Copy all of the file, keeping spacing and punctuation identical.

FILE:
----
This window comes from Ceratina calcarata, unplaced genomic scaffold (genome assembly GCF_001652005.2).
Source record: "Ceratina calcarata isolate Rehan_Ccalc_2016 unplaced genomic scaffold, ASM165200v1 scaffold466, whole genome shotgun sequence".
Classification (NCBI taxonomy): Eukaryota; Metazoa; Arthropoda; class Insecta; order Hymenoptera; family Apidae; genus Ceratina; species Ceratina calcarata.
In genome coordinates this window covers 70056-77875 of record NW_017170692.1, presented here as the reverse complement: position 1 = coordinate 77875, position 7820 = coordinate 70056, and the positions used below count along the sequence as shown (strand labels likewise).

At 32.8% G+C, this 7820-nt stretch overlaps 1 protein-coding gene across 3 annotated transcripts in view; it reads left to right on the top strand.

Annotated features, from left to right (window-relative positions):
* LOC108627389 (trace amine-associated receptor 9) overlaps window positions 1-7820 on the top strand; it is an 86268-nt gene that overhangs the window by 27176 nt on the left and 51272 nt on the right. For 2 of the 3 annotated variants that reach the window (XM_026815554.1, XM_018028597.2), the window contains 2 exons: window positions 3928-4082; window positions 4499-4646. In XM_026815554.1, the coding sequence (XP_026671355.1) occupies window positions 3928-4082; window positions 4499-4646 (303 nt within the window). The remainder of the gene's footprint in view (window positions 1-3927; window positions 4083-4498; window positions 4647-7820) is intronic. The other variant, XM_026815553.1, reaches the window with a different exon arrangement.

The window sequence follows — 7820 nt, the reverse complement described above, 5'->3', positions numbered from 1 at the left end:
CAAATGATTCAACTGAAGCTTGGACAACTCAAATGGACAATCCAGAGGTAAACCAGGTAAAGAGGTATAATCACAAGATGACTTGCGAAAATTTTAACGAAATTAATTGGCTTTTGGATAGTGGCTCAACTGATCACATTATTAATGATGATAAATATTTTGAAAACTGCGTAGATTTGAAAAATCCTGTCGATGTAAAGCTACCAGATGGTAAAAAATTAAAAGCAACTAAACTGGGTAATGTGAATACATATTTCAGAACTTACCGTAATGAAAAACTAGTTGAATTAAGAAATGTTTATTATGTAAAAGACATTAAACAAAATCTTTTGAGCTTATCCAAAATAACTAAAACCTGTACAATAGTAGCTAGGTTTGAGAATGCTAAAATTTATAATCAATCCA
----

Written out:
This window comes from Ceratina calcarata, unplaced genomic scaffold (genome assembly GCF_001652005.2).
Source record: "Ceratina calcarata isolate Rehan_Ccalc_2016 unplaced genomic scaffold, ASM165200v1 scaffold466, whole genome shotgun sequence".
Classification (NCBI taxonomy): Eukaryota; Metazoa; Arthropoda; class Insecta; order Hymenoptera; family Apidae; genus Ceratina; species Ceratina calcarata.
In genome coordinates this window covers 70056-77875 of record NW_017170692.1, presented here as the reverse complement: position 1 = coordinate 77875, position 7820 = coordinate 70056, and the positions used below count along the sequence as shown (strand labels likewise).

At 32.8% G+C, this 7820-nt stretch overlaps 1 protein-coding gene across 3 annotated transcripts in view; it reads left to right on the top strand.

Annotated features, from left to right (window-relative positions):
* LOC108627389 (trace amine-associated receptor 9) overlaps window positions 1-7820 on the top strand; it is an 86268-nt gene that overhangs the window by 27176 nt on the left and 51272 nt on the right. For 2 of the 3 annotated variants that reach the window (XM_026815554.1, XM_018028597.2), the window contains 2 exons: window positions 3928-4082; window positions 4499-4646. In XM_026815554.1, the coding sequence (XP_026671355.1) occupies window positions 3928-4082; window positions 4499-4646 (303 nt within the window). The remainder of the gene's footprint in view (window positions 1-3927; window positions 4083-4498; window positions 4647-7820) is intronic. The other variant, XM_026815553.1, reaches the window with a different exon arrangement.

The window sequence follows — 7820 nt, the reverse complement described above, 5'->3', positions numbered from 1 at the left end:
CAAATGATTCAACTGAAGCTTGGACAACTCAAATGGACAATCCAGAGGTAAACCAGGTAAAGAGGTATAATCACAAGATGACTTGCGAAAATTTTAACGAAATTAATTGGCTTTTGGATAGTGGCTCAACTGATCACATTATTAATGATGATAAATATTTTGAAAACTGCGTAGATTTGAAAAATCCTGTCGATGTAAAGCTACCAGATGGTAAAAAATTAAAAGCAACTAAACTGGGTAATGTGAATACATATTTCAGAACTTACCGTAATGAAAAACTAGTTGAATTAAGAAATGTTTATTATGTAAAAGACATTAAACAAAATCTTTTGAGCTTATCCAAAATAACTAAAACCTGTACAATAGTAGCTAGGTTTGAGAATGCTAAAATTTATAATCAATCCA